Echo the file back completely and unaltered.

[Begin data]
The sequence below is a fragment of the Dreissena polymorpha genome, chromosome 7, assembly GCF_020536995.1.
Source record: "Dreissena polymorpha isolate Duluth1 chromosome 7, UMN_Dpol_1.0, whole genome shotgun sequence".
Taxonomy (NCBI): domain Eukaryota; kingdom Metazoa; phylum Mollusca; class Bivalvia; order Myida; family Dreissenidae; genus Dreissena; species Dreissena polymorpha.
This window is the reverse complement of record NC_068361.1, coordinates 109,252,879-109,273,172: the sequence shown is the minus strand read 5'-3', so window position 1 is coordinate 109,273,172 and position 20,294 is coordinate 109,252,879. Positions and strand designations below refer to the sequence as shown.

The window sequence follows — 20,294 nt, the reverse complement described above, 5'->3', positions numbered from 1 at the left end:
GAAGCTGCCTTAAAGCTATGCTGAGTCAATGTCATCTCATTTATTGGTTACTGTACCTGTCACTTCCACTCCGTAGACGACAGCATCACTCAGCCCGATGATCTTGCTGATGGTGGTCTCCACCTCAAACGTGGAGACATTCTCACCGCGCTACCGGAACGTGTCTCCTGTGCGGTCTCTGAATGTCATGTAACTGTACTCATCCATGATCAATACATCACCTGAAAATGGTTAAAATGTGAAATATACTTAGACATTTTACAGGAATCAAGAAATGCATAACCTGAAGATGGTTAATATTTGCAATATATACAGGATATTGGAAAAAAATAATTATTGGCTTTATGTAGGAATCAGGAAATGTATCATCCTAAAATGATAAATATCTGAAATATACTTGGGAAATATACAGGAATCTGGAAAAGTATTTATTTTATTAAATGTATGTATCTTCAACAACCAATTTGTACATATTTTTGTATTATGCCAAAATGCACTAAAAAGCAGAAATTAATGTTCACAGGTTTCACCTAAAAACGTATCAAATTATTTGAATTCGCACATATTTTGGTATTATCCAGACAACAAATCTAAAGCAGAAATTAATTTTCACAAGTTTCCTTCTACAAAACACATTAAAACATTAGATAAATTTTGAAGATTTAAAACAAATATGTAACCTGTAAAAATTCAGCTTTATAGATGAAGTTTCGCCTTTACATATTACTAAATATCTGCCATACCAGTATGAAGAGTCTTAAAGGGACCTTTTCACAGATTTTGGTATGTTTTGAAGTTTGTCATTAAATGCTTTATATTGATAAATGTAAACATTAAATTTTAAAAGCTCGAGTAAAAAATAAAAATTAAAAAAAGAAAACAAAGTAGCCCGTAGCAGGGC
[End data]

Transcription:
The sequence below is a fragment of the Dreissena polymorpha genome, chromosome 7, assembly GCF_020536995.1.
Source record: "Dreissena polymorpha isolate Duluth1 chromosome 7, UMN_Dpol_1.0, whole genome shotgun sequence".
Taxonomy (NCBI): domain Eukaryota; kingdom Metazoa; phylum Mollusca; class Bivalvia; order Myida; family Dreissenidae; genus Dreissena; species Dreissena polymorpha.
This window is the reverse complement of record NC_068361.1, coordinates 109,252,879-109,273,172: the sequence shown is the minus strand read 5'-3', so window position 1 is coordinate 109,273,172 and position 20,294 is coordinate 109,252,879. Positions and strand designations below refer to the sequence as shown.

The window sequence follows — 20,294 nt, the reverse complement described above, 5'->3', positions numbered from 1 at the left end:
GAAGCTGCCTTAAAGCTATGCTGAGTCAATGTCATCTCATTTATTGGTTACTGTACCTGTCACTTCCACTCCGTAGACGACAGCATCACTCAGCCCGATGATCTTGCTGATGGTGGTCTCCACCTCAAACGTGGAGACATTCTCACCGCGCTACCGGAACGTGTCTCCTGTGCGGTCTCTGAATGTCATGTAACTGTACTCATCCATGATCAATACATCACCTGAAAATGGTTAAAATGTGAAATATACTTAGACATTTTACAGGAATCAAGAAATGCATAACCTGAAGATGGTTAATATTTGCAATATATACAGGATATTGGAAAAAAATAATTATTGGCTTTATGTAGGAATCAGGAAATGTATCATCCTAAAATGATAAATATCTGAAATATACTTGGGAAATATACAGGAATCTGGAAAAGTATTTATTTTATTAAATGTATGTATCTTCAACAACCAATTTGTACATATTTTTGTATTATGCCAAAATGCACTAAAAAGCAGAAATTAATGTTCACAGGTTTCACCTAAAAACGTATCAAATTATTTGAATTCGCACATATTTTGGTATTATCCAGACAACAAATCTAAAGCAGAAATTAATTTTCACAAGTTTCCTTCTACAAAACACATTAAAACATTAGATAAATTTTGAAGATTTAAAACAAATATGTAACCTGTAAAAATTCAGCTTTATAGATGAAGTTTCGCCTTTACATATTACTAAATATCTGCCATACCAGTATGAAGAGTCTTAAAGGGACCTTTTCACAGATTTTGGTATGTTTTGAAGTTTGTCATTAAATGCTTTATATTGATAAATGTAAACATTAAATTTTAAAAGCTCGAGTAAAAAATAAAAATTAAAAAAAGAAAACAAAGTAGCCCGTAGCAGGGC